Sometimes everything gets a little hazy.

When I was going through interviews and soul-searching and paperwork (oh, so much paperwork!) to see if the Anglican church would train me for ordination, the guy in charge of my selection process said at the end of one meeting: “If it all goes wrong, Jesus still rose from the dead.” Now that I’m nearing the end of training, that sentence sometimes still sticks in my head.

In my line of work, there are two things I’m often confronted with. One is the plethora of deep theological questions people have; insights, arguments and opinions about who God is or what the Church should be doing or what this certain section of scripture really means. These conversations are ‘up here’ (in, and often over, my head).

The other is the reality of things people struggle with in the nitty-gritty, here and now; the unglamorous category of conversation we like to call Life. Pain, suffering and struggling. Normality, mediocrity and the ‘something’s missing’ mundane. These conversations are ‘right down here’ (deep in the heart and gut).

Some people like to level criticism at theological types for trying to fit deep truths into nice, neat little boxes. The line usually goes that real life is just too messy to reconcile with that.

Actually, what I find is that both of the above are messy. Both of the above are inordinately shot through with unanswered questions, opaque problems and obtuse complications. Theology isn’t any easier to talk about than Life just because it’s ‘up here’. Life isn’t any easier to discuss than theology just because it’s ‘right down here’ and therefore somehow more real. But my point is this: I’ve learned (no, I’m learning) that when it all gets hazy, it helps to go back to basics; to go back to what you do know to be true.

For me, the overarching truth that I run and cling to when it all gets hazy is this: Jesus still rose from the dead.

The way I see it, we can hang an awful lot on whether Jesus rose from the dead. See, if he rose from the dead, then he is who he said he was.

Some people say robbers stole the body. If I was a burglar, I don’t think I’d go for the house that’s got a huge fence and double-guard-dog alarm system. If I was a grave robber, I think that upon seeing an enormous stone and two trained killing machines (Roman soldiers), I would head for any other grave! I don’t think I would take a body and leave behind the only thing of financial value (grave-clothes).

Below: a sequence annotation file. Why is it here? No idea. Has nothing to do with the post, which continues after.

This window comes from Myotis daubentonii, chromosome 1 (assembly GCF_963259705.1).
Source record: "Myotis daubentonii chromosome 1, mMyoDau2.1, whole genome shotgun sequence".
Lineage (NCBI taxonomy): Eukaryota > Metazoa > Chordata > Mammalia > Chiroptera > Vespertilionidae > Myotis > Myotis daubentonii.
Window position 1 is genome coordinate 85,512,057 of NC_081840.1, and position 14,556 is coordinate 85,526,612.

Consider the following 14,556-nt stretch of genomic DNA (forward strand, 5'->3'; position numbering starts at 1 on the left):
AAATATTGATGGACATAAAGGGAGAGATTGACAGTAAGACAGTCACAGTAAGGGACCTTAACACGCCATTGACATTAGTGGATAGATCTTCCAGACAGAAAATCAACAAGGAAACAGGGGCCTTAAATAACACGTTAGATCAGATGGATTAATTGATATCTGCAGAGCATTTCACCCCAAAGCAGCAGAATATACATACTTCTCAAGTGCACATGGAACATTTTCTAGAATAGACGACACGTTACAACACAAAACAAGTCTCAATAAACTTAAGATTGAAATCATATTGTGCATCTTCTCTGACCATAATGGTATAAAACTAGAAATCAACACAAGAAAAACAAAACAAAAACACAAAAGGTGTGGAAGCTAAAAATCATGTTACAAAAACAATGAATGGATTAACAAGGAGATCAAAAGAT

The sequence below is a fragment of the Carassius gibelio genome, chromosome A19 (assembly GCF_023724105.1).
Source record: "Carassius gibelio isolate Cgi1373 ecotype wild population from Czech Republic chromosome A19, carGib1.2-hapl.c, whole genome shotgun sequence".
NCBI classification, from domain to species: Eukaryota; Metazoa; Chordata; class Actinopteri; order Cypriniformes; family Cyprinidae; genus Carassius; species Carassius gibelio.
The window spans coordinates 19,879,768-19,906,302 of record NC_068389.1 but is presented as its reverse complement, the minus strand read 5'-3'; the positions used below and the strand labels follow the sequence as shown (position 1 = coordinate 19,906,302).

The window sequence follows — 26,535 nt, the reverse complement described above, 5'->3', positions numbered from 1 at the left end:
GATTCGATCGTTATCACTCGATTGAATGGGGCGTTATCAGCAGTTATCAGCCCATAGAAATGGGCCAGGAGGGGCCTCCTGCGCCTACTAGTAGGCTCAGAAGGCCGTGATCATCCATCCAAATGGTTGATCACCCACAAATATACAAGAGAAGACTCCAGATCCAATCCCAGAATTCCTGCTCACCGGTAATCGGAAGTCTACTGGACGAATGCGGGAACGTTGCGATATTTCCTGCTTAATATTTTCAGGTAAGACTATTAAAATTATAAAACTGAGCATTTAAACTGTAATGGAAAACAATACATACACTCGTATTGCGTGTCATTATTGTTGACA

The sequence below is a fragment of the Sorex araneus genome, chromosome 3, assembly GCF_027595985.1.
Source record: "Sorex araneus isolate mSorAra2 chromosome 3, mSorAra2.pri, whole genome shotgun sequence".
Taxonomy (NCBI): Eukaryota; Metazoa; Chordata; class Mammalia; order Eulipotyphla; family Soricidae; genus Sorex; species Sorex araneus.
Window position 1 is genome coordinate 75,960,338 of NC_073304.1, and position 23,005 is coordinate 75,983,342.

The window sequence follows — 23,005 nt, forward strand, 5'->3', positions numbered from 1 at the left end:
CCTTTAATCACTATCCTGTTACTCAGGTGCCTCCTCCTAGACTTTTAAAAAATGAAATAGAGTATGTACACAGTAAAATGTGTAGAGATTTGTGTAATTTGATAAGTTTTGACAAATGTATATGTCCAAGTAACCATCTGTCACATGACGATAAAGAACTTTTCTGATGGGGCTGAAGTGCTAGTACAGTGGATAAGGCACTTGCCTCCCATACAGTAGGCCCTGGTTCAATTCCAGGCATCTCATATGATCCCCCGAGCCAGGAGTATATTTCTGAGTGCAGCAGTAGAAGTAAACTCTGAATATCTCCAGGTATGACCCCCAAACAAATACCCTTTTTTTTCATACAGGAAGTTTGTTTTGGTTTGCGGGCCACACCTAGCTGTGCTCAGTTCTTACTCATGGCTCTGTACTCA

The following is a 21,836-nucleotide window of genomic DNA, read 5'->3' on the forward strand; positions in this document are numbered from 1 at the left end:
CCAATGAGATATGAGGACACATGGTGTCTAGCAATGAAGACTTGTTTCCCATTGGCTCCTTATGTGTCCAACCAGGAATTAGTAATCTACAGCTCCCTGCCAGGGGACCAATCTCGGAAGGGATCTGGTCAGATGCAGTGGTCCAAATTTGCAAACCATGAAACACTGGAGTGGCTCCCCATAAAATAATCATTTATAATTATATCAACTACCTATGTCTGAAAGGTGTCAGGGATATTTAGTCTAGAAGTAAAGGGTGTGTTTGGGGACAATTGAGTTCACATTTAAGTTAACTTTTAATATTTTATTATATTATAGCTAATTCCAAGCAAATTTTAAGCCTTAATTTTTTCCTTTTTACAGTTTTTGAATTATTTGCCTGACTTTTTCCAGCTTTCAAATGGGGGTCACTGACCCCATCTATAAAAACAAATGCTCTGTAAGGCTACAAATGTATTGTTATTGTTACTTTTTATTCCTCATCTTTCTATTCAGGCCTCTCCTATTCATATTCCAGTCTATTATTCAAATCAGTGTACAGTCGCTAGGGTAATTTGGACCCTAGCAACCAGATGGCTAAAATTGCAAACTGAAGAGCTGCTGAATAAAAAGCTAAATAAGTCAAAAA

Some people say the authorities took the body. If I was the authorities, I think the point at which rumours of a resurrection got started would be the point at which I’d choose to produce the body. ‘Ta-daaa’- that would be the pinprick to burst this resurrection movement’s proverbial balloon… but that never happened.

Some people say (in fact, most people will say) they just made it all up. This, of course, is possible, but how do you explain the epic, unfailing courage of the first disciples in this case? Before the resurrection they are understandably timid and terrified. Afterwards, they divide up the known world between them and nearly all get tortured and killed for their faith in this event. Lions, fires, pitch-and-resin, boiling oil, beheading and crucifixion upside-down. Frankly, I just don’t see how that many people would go to such lengths for a lie. Frankly, I simply refuse to believe that, given the option, they’d suffer and die. Unless it’s true. And if he rose from the dead, then he is who he said he was. If he is who he said he was, a whole lot of other things fall back into place behind that.

So the next time it all gets a little hazy, go back to basics. Go back to what you do know. When the questions are confusing and the circumstances soul-sucking and you feel like heart and brain may both explode, ask yourself ‘what do I still know to be true?’ For me, when the whole world goes black, it all comes back to one stark fact: Jesus still rose from the dead.

If you want to spend a few minutes reflecting on this, here is a link to a spoken-word poem called Resurrection Day which I recently recorded.

Image by Leftfield1 via stock.xchng images.

Written by Luke Briggs // Follow Luke on  Twitter

Luke is Curate at Holy Trinity Stalybridge, on the eastern edge of Manchester. This means he gets to do all the best bits of leading a church while avoiding some of the worst bits. By a strange turn of events he has ended up hosting a local radio show on the side, and also dabbles in spoken word poetry. He is married to Anya and has a one year old son, Micah.

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